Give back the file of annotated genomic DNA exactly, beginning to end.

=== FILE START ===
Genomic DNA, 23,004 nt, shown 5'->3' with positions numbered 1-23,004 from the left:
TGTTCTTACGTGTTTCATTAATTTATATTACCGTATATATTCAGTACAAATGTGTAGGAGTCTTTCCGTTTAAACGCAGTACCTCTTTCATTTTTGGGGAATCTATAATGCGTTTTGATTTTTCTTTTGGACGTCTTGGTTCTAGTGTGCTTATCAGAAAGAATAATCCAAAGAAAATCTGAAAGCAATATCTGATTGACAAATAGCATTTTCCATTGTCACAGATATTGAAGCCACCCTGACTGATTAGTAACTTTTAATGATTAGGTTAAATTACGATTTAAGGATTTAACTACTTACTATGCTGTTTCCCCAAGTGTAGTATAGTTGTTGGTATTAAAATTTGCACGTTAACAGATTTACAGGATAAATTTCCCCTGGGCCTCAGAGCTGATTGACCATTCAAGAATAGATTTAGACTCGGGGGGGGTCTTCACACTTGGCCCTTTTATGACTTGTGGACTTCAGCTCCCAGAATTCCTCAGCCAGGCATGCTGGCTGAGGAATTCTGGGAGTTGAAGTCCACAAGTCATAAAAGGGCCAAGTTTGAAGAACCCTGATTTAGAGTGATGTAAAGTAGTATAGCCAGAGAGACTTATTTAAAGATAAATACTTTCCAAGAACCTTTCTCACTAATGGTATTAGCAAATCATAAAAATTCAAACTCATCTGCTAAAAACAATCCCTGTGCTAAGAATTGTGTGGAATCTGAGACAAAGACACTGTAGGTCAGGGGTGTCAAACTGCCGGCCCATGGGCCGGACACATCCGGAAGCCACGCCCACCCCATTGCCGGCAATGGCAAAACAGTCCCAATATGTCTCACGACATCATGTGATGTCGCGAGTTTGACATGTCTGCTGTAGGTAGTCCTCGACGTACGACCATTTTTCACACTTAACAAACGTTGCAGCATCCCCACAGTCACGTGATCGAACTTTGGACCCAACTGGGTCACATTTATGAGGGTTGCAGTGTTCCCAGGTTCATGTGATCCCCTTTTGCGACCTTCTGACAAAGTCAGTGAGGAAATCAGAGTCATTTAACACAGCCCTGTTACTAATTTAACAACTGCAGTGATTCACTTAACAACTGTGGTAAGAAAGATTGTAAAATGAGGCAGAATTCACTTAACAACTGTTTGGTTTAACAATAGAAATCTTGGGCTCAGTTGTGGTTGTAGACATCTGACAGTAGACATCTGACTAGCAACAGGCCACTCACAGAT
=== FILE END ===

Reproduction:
Genomic DNA, 23,004 nt, shown 5'->3' with positions numbered 1-23,004 from the left:
TGTTCTTACGTGTTTCATTAATTTATATTACCGTATATATTCAGTACAAATGTGTAGGAGTCTTTCCGTTTAAACGCAGTACCTCTTTCATTTTTGGGGAATCTATAATGCGTTTTGATTTTTCTTTTGGACGTCTTGGTTCTAGTGTGCTTATCAGAAAGAATAATCCAAAGAAAATCTGAAAGCAATATCTGATTGACAAATAGCATTTTCCATTGTCACAGATATTGAAGCCACCCTGACTGATTAGTAACTTTTAATGATTAGGTTAAATTACGATTTAAGGATTTAACTACTTACTATGCTGTTTCCCCAAGTGTAGTATAGTTGTTGGTATTAAAATTTGCACGTTAACAGATTTACAGGATAAATTTCCCCTGGGCCTCAGAGCTGATTGACCATTCAAGAATAGATTTAGACTCGGGGGGGGTCTTCACACTTGGCCCTTTTATGACTTGTGGACTTCAGCTCCCAGAATTCCTCAGCCAGGCATGCTGGCTGAGGAATTCTGGGAGTTGAAGTCCACAAGTCATAAAAGGGCCAAGTTTGAAGAACCCTGATTTAGAGTGATGTAAAGTAGTATAGCCAGAGAGACTTATTTAAAGATAAATACTTTCCAAGAACCTTTCTCACTAATGGTATTAGCAAATCATAAAAATTCAAACTCATCTGCTAAAAACAATCCCTGTGCTAAGAATTGTGTGGAATCTGAGACAAAGACACTGTAGGTCAGGGGTGTCAAACTGCCGGCCCATGGGCCGGACACATCCGGAAGCCACGCCCACCCCATTGCCGGCAATGGCAAAACAGTCCCAATATGTCTCACGACATCATGTGATGTCGCGAGTTTGACATGTCTGCTGTAGGTAGTCCTCGACGTACGACCATTTTTCACACTTAACAAACGTTGCAGCATCCCCACAGTCACGTGATCGAACTTTGGACCCAACTGGGTCACATTTATGAGGGTTGCAGTGTTCCCAGGTTCATGTGATCCCCTTTTGCGACCTTCTGACAAAGTCAGTGAGGAAATCAGAGTCATTTAACACAGCCCTGTTACTAATTTAACAACTGCAGTGATTCACTTAACAACTGTGGTAAGAAAGATTGTAAAATGAGGCAGAATTCACTTAACAACTGTTTGGTTTAACAATAGAAATCTTGGGCTCAGTTGTGGTTGTAGACATCTGACAGTAGACATCTGACTAGCAACAGGCCACTCACAGAT